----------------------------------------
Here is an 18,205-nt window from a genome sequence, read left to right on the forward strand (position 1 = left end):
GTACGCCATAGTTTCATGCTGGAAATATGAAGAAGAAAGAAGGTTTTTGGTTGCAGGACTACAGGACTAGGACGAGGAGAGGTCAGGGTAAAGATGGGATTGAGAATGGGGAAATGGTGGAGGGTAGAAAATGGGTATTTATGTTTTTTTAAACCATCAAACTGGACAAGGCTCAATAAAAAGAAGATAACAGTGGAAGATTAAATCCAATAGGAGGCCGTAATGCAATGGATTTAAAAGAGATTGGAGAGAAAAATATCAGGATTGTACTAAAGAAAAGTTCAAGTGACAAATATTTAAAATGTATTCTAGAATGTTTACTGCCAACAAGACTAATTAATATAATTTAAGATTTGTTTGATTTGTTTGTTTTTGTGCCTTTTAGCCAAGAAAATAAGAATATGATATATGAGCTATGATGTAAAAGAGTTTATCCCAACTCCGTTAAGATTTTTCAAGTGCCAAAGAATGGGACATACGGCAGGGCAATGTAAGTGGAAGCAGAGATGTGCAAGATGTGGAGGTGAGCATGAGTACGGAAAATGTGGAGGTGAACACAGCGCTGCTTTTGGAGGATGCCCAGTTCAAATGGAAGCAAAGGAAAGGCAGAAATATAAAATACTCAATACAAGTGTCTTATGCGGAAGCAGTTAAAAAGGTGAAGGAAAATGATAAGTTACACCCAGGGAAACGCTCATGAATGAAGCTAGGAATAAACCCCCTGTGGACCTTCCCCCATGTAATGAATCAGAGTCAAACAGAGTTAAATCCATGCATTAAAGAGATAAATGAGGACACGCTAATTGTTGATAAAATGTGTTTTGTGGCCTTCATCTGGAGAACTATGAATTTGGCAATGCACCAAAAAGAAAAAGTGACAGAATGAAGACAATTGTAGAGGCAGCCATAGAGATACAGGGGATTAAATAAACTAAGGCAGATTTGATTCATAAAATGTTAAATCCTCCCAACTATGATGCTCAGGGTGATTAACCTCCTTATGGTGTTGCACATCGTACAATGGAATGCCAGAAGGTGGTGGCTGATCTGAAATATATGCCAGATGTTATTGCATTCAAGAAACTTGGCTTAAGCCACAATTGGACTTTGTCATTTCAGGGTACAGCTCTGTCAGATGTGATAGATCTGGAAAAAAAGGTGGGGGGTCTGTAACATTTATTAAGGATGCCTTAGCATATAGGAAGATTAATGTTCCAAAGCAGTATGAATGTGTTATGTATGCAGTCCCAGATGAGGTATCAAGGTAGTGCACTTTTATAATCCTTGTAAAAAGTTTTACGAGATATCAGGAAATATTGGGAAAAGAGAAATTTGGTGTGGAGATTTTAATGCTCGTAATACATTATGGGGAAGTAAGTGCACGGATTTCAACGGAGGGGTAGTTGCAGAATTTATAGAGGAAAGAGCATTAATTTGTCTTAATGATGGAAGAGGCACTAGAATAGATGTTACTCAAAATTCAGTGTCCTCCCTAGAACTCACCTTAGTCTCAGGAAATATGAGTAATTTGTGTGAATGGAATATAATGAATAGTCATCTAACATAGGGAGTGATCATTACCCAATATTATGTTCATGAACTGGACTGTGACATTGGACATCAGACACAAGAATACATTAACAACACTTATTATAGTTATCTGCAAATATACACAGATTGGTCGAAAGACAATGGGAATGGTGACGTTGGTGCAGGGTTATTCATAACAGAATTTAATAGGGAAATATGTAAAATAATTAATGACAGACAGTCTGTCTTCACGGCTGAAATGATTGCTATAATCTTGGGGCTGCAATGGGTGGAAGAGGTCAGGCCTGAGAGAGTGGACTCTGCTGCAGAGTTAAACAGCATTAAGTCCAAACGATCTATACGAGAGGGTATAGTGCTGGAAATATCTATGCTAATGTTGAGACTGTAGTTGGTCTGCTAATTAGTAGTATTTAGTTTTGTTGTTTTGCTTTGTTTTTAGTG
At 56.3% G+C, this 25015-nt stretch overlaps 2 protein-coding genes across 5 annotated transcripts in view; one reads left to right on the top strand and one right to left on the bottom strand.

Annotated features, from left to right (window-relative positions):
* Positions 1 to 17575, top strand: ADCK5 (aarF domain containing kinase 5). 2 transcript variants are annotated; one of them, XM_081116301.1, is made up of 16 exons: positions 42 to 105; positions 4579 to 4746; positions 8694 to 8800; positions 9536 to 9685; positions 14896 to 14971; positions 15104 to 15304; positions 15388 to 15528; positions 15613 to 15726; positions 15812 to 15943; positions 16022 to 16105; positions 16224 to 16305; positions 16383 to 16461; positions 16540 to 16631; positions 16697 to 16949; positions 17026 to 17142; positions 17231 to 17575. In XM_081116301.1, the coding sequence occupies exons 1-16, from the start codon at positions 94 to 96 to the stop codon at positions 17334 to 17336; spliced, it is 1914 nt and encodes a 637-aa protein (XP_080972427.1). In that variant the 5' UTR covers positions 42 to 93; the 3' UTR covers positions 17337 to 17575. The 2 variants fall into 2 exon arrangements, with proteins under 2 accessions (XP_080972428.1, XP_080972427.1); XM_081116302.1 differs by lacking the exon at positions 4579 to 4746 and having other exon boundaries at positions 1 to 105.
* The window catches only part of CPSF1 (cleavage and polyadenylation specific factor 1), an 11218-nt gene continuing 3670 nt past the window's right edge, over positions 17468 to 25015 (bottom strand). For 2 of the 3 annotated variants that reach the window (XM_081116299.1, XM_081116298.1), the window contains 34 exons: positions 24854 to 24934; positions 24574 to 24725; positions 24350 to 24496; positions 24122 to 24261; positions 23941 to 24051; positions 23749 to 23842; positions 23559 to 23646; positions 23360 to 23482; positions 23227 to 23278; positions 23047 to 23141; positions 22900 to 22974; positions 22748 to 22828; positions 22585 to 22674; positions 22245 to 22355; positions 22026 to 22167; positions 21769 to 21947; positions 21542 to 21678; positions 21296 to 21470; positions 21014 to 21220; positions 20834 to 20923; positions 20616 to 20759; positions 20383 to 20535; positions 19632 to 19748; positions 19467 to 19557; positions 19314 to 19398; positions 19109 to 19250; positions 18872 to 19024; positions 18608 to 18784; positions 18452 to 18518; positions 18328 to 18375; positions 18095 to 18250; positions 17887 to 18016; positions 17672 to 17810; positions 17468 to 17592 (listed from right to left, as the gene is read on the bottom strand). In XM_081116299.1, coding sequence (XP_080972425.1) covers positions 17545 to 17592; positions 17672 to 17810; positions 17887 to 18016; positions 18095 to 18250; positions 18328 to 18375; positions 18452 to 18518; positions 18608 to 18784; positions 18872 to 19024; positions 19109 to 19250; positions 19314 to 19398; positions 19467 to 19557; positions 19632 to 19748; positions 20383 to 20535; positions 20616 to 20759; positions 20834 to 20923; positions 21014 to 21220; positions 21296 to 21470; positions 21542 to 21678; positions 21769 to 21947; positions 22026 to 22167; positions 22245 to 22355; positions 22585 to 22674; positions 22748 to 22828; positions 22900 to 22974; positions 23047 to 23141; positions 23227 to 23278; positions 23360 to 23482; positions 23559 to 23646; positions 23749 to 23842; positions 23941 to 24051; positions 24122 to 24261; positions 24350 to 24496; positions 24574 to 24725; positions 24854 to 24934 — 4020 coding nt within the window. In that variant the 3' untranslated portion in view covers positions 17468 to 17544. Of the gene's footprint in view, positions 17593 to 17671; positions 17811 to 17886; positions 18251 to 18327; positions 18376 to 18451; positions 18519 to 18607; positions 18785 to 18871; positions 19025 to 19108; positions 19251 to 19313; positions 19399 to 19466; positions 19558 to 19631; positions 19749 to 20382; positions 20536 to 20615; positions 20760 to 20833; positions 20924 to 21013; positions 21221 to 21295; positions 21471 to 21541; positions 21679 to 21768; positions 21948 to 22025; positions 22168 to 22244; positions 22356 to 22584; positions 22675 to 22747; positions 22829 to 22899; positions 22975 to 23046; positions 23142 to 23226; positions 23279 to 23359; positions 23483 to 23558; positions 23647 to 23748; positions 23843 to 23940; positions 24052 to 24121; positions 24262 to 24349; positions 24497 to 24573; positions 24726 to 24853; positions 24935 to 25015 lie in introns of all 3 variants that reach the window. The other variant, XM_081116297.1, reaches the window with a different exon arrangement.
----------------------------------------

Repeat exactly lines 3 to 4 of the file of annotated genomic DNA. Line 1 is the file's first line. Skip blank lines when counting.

At 56.3% G+C, this 25015-nt stretch overlaps 2 protein-coding genes across 5 annotated transcripts in view; one reads left to right on the top strand and one right to left on the bottom strand.

Annotated features, from left to right (window-relative positions):